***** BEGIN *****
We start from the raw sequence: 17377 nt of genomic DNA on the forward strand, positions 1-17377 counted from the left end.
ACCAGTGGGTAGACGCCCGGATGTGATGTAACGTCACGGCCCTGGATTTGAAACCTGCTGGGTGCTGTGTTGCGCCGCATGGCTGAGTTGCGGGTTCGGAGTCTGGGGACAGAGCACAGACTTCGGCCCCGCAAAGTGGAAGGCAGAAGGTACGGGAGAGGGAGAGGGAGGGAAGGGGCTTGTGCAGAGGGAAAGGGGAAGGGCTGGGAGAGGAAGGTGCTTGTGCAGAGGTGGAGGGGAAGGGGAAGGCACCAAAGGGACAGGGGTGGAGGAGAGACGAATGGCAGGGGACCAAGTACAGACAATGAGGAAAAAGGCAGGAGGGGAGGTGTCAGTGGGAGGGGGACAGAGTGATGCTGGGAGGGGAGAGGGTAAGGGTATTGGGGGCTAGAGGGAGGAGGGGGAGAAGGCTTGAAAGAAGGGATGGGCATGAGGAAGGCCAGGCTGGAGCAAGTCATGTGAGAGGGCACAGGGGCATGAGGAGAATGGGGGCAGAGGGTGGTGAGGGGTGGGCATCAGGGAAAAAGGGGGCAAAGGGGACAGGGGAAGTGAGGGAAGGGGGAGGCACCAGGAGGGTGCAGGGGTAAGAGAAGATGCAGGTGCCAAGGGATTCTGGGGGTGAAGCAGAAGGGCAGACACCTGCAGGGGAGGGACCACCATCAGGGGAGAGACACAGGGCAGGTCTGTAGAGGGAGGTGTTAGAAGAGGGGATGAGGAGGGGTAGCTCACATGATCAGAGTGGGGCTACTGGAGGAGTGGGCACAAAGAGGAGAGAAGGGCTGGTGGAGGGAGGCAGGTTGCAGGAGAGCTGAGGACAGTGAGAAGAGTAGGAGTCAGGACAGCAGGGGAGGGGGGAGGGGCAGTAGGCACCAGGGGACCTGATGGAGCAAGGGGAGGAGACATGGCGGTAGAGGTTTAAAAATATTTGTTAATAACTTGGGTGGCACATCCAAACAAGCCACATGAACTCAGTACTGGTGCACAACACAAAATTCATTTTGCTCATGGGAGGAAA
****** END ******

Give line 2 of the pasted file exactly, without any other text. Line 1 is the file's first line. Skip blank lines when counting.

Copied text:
ACCAGTGGGTAGACGCCCGGATGTGATGTAACGTCACGGCCCTGGATTTGAAACCTGCTGGGTGCTGTGTTGCGCCGCATGGCTGAGTTGCGGGTTCGGAGTCTGGGGACAGAGCACAGACTTCGGCCCCGCAAAGTGGAAGGCAGAAGGTACGGGAGAGGGAGAGGGAGGGAAGGGGCTTGTGCAGAGGGAAAGGGGAAGGGCTGGGAGAGGAAGGTGCTTGTGCAGAGGTGGAGGGGAAGGGGAAGGCACCAAAGGGACAGGGGTGGAGGAGAGACGAATGGCAGGGGACCAAGTACAGACAATGAGGAAAAAGGCAGGAGGGGAGGTGTCAGTGGGAGGGGGACAGAGTGATGCTGGGAGGGGAGAGGGTAAGGGTATTGGGGGCTAGAGGGAGGAGGGGGAGAAGGCTTGAAAGAAGGGATGGGCATGAGGAAGGCCAGGCTGGAGCAAGTCATGTGAGAGGGCACAGGGGCATGAGGAGAATGGGGGCAGAGGGTGGTGAGGGGTGGGCATCAGGGAAAAAGGGGGCAAAGGGGACAGGGGAAGTGAGGGAAGGGGGAGGCACCAGGAGGGTGCAGGGGTAAGAGAAGATGCAGGTGCCAAGGGATTCTGGGGGTGAAGCAGAAGGGCAGACACCTGCAGGGGAGGGACCACCATCAGGGGAGAGACACAGGGCAGGTCTGTAGAGGGAGGTGTTAGAAGAGGGGATGAGGAGGGGTAGCTCACATGATCAGAGTGGGGCTACTGGAGGAGTGGGCACAAAGAGGAGAGAAGGGCTGGTGGAGGGAGGCAGGTTGCAGGAGAGCTGAGGACAGTGAGAAGAGTAGGAGTCAGGACAGCAGGGGAGGGGGGAGGGGCAGTAGGCACCAGGGGACCTGATGGAGCAAGGGGAGGAGACATGGCGGTAGAGGTTTAAAAATATTTGTTAATAACTTGGGTGGCACATCCAAACAAGCCACATGAACTCAGTACTGGTGCACAACACAAAATTCATTTTGCTCATGGGAGGAAA